Fast fashion garments are often overproduced, due to the industry’s manner to avoid empty inventories. Furthermore, workers who produce the clothes are usually exploited, earning an hourly wage much lower than the average. Working conditions are unhealthy, and there are no rules or regulations that protect the workers’ personal safety.
“In Bangladesh, the legal minimum wage for workers in the fashion and textile industry is €16 per month, that is around 0,50 cents a day for 14-16 hours a day. Actual living wage in Bangladesh for a single person is €72 per month.”
Fixing Fashion, One Army.
What is ethical or sustainable fashion?
Unlike fast fashion, ethical/sustainable fashion is a movement that renders an opposite purpose and fosters change. There is no set definition of what ethical/sustainable fashion is.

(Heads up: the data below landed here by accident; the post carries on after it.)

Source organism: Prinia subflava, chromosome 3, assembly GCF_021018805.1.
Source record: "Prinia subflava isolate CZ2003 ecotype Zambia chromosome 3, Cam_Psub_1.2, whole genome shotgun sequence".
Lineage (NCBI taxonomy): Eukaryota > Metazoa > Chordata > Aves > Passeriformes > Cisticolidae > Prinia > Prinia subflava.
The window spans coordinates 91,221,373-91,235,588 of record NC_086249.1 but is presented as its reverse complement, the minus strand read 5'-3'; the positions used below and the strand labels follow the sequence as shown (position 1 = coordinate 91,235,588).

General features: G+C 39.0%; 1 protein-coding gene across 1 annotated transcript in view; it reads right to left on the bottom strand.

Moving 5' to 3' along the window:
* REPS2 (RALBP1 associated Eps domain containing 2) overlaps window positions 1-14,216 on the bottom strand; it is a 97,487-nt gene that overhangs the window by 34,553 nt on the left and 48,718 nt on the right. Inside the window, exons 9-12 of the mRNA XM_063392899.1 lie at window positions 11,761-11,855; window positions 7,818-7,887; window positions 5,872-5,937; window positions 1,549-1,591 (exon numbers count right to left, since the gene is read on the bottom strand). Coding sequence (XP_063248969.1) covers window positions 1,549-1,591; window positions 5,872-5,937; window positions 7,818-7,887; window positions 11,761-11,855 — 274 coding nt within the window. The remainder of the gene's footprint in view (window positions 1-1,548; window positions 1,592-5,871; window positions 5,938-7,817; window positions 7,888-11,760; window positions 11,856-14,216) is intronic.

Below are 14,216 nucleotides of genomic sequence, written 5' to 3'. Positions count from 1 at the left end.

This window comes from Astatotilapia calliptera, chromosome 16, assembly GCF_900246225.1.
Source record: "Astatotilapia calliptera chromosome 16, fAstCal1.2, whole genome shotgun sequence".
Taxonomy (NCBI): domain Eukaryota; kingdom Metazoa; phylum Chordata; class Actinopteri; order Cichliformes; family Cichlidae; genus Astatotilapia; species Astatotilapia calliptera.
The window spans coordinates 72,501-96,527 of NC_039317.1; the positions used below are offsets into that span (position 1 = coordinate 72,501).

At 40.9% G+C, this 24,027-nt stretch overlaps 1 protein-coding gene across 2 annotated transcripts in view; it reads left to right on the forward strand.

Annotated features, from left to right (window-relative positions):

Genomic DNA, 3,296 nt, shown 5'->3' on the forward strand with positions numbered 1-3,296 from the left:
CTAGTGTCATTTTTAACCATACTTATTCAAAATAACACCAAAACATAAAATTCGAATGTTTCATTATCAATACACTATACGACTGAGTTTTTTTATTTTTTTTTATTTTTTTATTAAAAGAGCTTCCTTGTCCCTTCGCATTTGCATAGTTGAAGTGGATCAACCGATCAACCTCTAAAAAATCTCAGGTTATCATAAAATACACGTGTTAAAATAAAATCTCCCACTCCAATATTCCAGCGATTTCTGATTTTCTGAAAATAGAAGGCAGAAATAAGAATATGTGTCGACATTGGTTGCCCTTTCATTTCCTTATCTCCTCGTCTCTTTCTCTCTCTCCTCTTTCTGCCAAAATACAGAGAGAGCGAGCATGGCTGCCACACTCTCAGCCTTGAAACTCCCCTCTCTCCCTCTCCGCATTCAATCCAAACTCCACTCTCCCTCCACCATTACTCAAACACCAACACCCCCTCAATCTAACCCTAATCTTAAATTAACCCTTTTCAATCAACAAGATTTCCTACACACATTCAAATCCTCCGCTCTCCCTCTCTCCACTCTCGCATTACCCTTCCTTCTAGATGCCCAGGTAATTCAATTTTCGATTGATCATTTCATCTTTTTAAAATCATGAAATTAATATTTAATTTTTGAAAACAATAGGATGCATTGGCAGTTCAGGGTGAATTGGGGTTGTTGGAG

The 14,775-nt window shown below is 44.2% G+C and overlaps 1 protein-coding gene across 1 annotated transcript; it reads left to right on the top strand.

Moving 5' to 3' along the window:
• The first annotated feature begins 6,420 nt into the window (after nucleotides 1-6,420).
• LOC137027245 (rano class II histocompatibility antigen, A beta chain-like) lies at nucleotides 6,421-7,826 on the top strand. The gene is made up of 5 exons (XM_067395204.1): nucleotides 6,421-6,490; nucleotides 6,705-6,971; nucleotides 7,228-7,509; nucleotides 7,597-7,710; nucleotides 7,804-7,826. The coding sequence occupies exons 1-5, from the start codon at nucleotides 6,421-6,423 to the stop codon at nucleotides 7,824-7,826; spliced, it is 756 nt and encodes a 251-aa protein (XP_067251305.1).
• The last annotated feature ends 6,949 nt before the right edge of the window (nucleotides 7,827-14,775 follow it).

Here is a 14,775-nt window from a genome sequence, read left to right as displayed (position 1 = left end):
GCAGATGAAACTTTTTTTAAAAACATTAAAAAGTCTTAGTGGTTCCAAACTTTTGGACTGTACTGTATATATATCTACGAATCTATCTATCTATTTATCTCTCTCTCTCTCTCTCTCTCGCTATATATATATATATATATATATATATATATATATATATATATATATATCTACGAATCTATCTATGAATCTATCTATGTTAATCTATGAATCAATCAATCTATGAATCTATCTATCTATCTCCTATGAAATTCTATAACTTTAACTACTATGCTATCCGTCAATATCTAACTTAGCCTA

But in general, it is “garment design, production, and distribution that focuses on reducing harm to people and the planet,” as The Good Trade defines. It aims to provide a more sustainable future for everyone.
As the term suggests, ethical/sustainable fashion is concerned with the ethics behind a brand.
The idea of ethical/sustainable fashion is created to bring social awareness and create social impact. Most importantly, it questions the transparency of the process of production and if workers are earning a fair living wage.
How do sustainable fashion brands cope with eco-anxiety?
Sustainable fashion tends to get people coming up with images of unflattering clothing, but many of them are now changing that view.
Sustainable fashion brands take action in minimizing the industry’s carbon footprints. Instead of the traditional mass production or overproduction strategy, sustainable brands produce in small batches and some only take on-demand orders.
They use recycled and biodegradable materials to make pieces and to reduce carbon footprints.
Brands that support the sustainability and fashion movement